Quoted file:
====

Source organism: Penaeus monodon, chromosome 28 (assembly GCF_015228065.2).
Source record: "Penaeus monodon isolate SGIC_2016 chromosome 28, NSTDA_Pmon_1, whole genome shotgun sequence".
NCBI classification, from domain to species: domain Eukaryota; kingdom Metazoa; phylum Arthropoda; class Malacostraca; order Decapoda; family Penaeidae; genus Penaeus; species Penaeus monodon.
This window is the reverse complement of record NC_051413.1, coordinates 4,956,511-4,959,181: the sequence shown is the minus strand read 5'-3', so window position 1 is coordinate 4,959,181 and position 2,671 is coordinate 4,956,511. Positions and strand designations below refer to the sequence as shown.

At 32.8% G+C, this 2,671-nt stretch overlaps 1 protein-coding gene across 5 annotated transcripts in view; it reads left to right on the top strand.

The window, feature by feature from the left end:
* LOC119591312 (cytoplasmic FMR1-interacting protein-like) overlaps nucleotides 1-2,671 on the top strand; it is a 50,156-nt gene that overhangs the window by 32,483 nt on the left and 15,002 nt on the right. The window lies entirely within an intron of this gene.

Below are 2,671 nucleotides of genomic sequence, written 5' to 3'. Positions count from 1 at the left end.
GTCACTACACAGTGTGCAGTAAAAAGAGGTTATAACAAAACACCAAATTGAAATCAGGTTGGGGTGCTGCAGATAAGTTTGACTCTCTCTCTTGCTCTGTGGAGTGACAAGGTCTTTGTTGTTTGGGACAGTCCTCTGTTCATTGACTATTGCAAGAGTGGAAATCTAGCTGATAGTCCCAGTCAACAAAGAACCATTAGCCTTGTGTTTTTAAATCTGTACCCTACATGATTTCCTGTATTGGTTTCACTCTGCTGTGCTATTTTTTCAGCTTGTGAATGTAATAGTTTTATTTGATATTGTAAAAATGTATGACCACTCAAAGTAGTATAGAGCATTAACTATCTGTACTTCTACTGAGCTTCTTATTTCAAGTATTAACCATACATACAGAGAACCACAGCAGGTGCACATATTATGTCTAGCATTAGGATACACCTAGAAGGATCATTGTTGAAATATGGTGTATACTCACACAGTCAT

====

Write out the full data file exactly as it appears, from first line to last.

Source organism: Penaeus monodon, chromosome 28 (assembly GCF_015228065.2).
Source record: "Penaeus monodon isolate SGIC_2016 chromosome 28, NSTDA_Pmon_1, whole genome shotgun sequence".
NCBI classification, from domain to species: domain Eukaryota; kingdom Metazoa; phylum Arthropoda; class Malacostraca; order Decapoda; family Penaeidae; genus Penaeus; species Penaeus monodon.
This window is the reverse complement of record NC_051413.1, coordinates 4,956,511-4,959,181: the sequence shown is the minus strand read 5'-3', so window position 1 is coordinate 4,959,181 and position 2,671 is coordinate 4,956,511. Positions and strand designations below refer to the sequence as shown.

At 32.8% G+C, this 2,671-nt stretch overlaps 1 protein-coding gene across 5 annotated transcripts in view; it reads left to right on the top strand.

The window, feature by feature from the left end:
* LOC119591312 (cytoplasmic FMR1-interacting protein-like) overlaps nucleotides 1-2,671 on the top strand; it is a 50,156-nt gene that overhangs the window by 32,483 nt on the left and 15,002 nt on the right. The window lies entirely within an intron of this gene.

Below are 2,671 nucleotides of genomic sequence, written 5' to 3'. Positions count from 1 at the left end.
GTCACTACACAGTGTGCAGTAAAAAGAGGTTATAACAAAACACCAAATTGAAATCAGGTTGGGGTGCTGCAGATAAGTTTGACTCTCTCTCTTGCTCTGTGGAGTGACAAGGTCTTTGTTGTTTGGGACAGTCCTCTGTTCATTGACTATTGCAAGAGTGGAAATCTAGCTGATAGTCCCAGTCAACAAAGAACCATTAGCCTTGTGTTTTTAAATCTGTACCCTACATGATTTCCTGTATTGGTTTCACTCTGCTGTGCTATTTTTTCAGCTTGTGAATGTAATAGTTTTATTTGATATTGTAAAAATGTATGACCACTCAAAGTAGTATAGAGCATTAACTATCTGTACTTCTACTGAGCTTCTTATTTCAAGTATTAACCATACATACAGAGAACCACAGCAGGTGCACATATTATGTCTAGCATTAGGATACACCTAGAAGGATCATTGTTGAAATATGGTGTATACTCACACAGTCAT